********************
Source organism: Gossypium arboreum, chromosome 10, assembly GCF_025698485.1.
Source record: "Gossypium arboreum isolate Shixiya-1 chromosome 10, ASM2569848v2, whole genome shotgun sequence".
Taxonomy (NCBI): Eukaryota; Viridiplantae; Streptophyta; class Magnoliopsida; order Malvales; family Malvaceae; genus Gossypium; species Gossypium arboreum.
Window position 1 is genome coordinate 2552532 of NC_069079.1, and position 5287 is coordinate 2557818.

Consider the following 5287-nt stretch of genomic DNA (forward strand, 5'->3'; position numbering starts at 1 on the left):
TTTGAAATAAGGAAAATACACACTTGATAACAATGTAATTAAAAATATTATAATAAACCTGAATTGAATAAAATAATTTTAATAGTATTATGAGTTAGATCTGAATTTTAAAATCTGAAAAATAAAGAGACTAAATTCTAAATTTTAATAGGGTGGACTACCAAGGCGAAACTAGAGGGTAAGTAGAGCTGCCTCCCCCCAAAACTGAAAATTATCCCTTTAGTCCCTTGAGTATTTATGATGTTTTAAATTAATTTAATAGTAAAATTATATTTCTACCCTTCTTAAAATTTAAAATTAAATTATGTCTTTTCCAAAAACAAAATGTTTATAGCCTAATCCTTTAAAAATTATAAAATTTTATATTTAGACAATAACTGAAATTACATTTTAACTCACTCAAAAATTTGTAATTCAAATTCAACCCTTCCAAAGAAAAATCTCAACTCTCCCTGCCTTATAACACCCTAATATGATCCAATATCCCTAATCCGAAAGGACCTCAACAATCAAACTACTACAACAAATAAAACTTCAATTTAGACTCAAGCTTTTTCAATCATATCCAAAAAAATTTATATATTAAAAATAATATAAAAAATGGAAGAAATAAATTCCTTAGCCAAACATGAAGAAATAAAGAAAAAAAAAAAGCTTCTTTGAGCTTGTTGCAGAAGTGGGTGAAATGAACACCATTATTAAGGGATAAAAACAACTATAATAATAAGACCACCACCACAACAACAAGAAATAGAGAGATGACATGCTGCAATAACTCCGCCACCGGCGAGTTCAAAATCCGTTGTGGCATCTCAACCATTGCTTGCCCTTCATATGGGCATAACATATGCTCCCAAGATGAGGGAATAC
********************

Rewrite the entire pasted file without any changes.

Source organism: Gossypium arboreum, chromosome 10, assembly GCF_025698485.1.
Source record: "Gossypium arboreum isolate Shixiya-1 chromosome 10, ASM2569848v2, whole genome shotgun sequence".
Taxonomy (NCBI): Eukaryota; Viridiplantae; Streptophyta; class Magnoliopsida; order Malvales; family Malvaceae; genus Gossypium; species Gossypium arboreum.
Window position 1 is genome coordinate 2552532 of NC_069079.1, and position 5287 is coordinate 2557818.

Consider the following 5287-nt stretch of genomic DNA (forward strand, 5'->3'; position numbering starts at 1 on the left):
TTTGAAATAAGGAAAATACACACTTGATAACAATGTAATTAAAAATATTATAATAAACCTGAATTGAATAAAATAATTTTAATAGTATTATGAGTTAGATCTGAATTTTAAAATCTGAAAAATAAAGAGACTAAATTCTAAATTTTAATAGGGTGGACTACCAAGGCGAAACTAGAGGGTAAGTAGAGCTGCCTCCCCCCAAAACTGAAAATTATCCCTTTAGTCCCTTGAGTATTTATGATGTTTTAAATTAATTTAATAGTAAAATTATATTTCTACCCTTCTTAAAATTTAAAATTAAATTATGTCTTTTCCAAAAACAAAATGTTTATAGCCTAATCCTTTAAAAATTATAAAATTTTATATTTAGACAATAACTGAAATTACATTTTAACTCACTCAAAAATTTGTAATTCAAATTCAACCCTTCCAAAGAAAAATCTCAACTCTCCCTGCCTTATAACACCCTAATATGATCCAATATCCCTAATCCGAAAGGACCTCAACAATCAAACTACTACAACAAATAAAACTTCAATTTAGACTCAAGCTTTTTCAATCATATCCAAAAAAATTTATATATTAAAAATAATATAAAAAATGGAAGAAATAAATTCCTTAGCCAAACATGAAGAAATAAAGAAAAAAAAAAAGCTTCTTTGAGCTTGTTGCAGAAGTGGGTGAAATGAACACCATTATTAAGGGATAAAAACAACTATAATAATAAGACCACCACCACAACAACAAGAAATAGAGAGATGACATGCTGCAATAACTCCGCCACCGGCGAGTTCAAAATCCGTTGTGGCATCTCAACCATTGCTTGCCCTTCATATGGGCATAACATATGCTCCCAAGATGAGGGAATAC